Smoking Disparity Between White and Black High School Girls
Michael P. Eriksen of the Federal Centers for Disease Control and Prevention testified to the Health and Environment Subcommittee of the U.S. House Commerce Committee that smoking by black female high school students remained far lower than white high school girls (Barry Meier, "Among girls, blacks smoke much less," New York Times, December 10, 1997, p. A22).
Eriksen testified that a 1995 survey showed that 40% of white female high school students smoked as opposed to 12% of black females. Eriksen said Federal researchers were still trying to understand the disparity, but interviews with students suggest that black and white girls had different views of smoking and the image it projected. "White and American Indian girls described smoking as empowering, particularly in relation to males," said Eriksen. Eriksen added that black girls "held extremely negative views of smoking," and "they believed that smoking would compromise their future and mess up their lives." He also noted that black and Hispanic females frequently believed that smoking was disrespectful to their parents. The subcommittee is examining the proposed $368.5 billion settlement between the tobacco industry and state attorneys general.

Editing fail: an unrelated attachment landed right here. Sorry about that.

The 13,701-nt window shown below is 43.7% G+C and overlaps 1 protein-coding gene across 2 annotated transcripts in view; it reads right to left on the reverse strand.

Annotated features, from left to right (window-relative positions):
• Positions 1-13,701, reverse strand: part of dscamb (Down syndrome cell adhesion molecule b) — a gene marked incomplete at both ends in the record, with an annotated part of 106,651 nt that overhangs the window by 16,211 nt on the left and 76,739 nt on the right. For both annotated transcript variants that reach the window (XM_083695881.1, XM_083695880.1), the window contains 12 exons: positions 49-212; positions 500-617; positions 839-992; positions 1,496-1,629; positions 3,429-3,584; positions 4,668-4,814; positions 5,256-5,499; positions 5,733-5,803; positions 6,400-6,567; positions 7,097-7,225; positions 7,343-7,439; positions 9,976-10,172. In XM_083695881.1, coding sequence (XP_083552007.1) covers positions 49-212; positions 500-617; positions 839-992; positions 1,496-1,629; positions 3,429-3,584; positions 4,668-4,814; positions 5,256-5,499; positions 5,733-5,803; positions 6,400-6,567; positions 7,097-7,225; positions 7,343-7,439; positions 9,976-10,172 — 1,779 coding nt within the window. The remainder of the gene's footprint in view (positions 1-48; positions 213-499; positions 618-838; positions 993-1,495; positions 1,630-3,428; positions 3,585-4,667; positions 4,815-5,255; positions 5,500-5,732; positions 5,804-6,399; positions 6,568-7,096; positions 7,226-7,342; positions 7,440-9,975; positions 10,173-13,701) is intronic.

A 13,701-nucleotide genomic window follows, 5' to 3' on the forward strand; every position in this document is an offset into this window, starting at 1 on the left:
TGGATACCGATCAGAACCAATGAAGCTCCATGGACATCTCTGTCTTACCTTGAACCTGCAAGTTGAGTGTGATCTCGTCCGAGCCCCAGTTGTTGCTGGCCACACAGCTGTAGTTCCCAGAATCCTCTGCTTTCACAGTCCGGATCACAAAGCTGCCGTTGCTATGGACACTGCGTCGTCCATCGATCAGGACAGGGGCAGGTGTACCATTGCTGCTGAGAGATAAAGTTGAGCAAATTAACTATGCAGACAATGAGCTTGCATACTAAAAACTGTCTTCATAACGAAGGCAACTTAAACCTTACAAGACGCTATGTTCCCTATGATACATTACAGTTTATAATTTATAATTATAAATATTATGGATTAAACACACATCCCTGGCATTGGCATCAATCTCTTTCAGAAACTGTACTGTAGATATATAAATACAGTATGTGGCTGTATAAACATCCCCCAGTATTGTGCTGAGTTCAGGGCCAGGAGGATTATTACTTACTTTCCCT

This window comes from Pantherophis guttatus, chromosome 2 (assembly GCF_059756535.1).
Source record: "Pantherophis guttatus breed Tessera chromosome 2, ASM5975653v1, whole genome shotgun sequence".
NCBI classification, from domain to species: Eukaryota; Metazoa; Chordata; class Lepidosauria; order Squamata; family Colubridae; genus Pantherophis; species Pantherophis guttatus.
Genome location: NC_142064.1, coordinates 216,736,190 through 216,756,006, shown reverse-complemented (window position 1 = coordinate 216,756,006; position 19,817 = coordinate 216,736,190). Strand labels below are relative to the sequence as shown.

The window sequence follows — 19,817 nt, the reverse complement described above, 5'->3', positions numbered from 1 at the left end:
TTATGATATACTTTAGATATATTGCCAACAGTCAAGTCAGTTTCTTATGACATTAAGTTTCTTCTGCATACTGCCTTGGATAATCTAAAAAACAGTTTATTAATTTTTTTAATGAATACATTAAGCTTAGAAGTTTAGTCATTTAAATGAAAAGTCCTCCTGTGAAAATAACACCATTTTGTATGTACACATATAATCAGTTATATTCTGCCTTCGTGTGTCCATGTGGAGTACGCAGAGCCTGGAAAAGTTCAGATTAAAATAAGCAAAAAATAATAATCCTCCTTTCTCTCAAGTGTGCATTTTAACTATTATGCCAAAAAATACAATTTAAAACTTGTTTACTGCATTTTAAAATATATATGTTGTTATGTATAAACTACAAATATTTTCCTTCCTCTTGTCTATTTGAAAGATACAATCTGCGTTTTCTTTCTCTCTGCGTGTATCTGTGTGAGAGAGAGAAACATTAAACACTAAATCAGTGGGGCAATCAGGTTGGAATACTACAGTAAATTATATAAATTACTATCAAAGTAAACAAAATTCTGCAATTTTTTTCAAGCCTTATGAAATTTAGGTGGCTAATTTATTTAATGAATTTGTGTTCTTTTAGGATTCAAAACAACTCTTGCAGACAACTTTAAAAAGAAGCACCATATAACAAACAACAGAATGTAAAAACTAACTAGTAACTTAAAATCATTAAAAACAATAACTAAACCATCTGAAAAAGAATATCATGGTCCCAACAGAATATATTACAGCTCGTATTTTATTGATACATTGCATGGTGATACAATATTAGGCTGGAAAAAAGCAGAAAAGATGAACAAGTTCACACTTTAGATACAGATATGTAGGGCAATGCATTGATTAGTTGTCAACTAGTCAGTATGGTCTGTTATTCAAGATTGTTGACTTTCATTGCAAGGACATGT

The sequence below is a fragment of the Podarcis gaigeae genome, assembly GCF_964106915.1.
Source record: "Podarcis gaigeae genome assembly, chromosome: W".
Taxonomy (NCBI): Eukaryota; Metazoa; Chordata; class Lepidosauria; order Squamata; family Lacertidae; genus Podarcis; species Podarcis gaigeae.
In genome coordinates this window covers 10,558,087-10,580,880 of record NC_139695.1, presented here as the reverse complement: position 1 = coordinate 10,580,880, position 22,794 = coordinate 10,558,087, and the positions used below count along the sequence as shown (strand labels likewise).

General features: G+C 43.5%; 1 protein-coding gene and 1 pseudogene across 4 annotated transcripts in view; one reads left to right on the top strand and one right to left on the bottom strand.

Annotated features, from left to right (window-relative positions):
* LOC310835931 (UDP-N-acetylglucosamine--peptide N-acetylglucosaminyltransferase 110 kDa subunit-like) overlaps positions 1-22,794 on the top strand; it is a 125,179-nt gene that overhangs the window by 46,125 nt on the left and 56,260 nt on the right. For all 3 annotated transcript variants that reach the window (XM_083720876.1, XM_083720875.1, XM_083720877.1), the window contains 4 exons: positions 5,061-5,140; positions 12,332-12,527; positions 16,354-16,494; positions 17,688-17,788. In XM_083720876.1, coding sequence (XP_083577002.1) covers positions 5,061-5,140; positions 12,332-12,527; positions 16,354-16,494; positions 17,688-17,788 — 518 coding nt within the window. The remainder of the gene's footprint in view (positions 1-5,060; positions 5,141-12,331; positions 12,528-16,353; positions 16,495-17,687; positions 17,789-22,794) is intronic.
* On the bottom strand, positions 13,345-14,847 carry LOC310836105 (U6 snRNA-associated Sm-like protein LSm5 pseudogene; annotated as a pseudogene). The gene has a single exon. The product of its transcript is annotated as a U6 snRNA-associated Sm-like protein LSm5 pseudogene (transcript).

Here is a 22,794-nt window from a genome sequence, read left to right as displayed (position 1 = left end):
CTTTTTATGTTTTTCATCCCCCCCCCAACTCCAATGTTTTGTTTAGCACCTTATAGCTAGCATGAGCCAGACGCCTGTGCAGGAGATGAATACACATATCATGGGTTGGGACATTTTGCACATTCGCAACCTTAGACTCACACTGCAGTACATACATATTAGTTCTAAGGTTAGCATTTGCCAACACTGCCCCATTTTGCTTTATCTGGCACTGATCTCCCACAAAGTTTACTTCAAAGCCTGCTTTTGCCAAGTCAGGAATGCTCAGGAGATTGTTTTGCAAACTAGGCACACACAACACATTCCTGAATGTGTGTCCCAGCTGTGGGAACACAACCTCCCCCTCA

Michael P. Eriksen - 4770 Buford Hwy., NE, Mailstop K50, Atlanta, GA, 40041-3724, Tel: (770) 488-5701.
U.S. House Health and Environment Subcommittee - 2125 RHOB, Washington, DC 20515, Tel: (202) 225-2927, Fax: (202) 225-1919.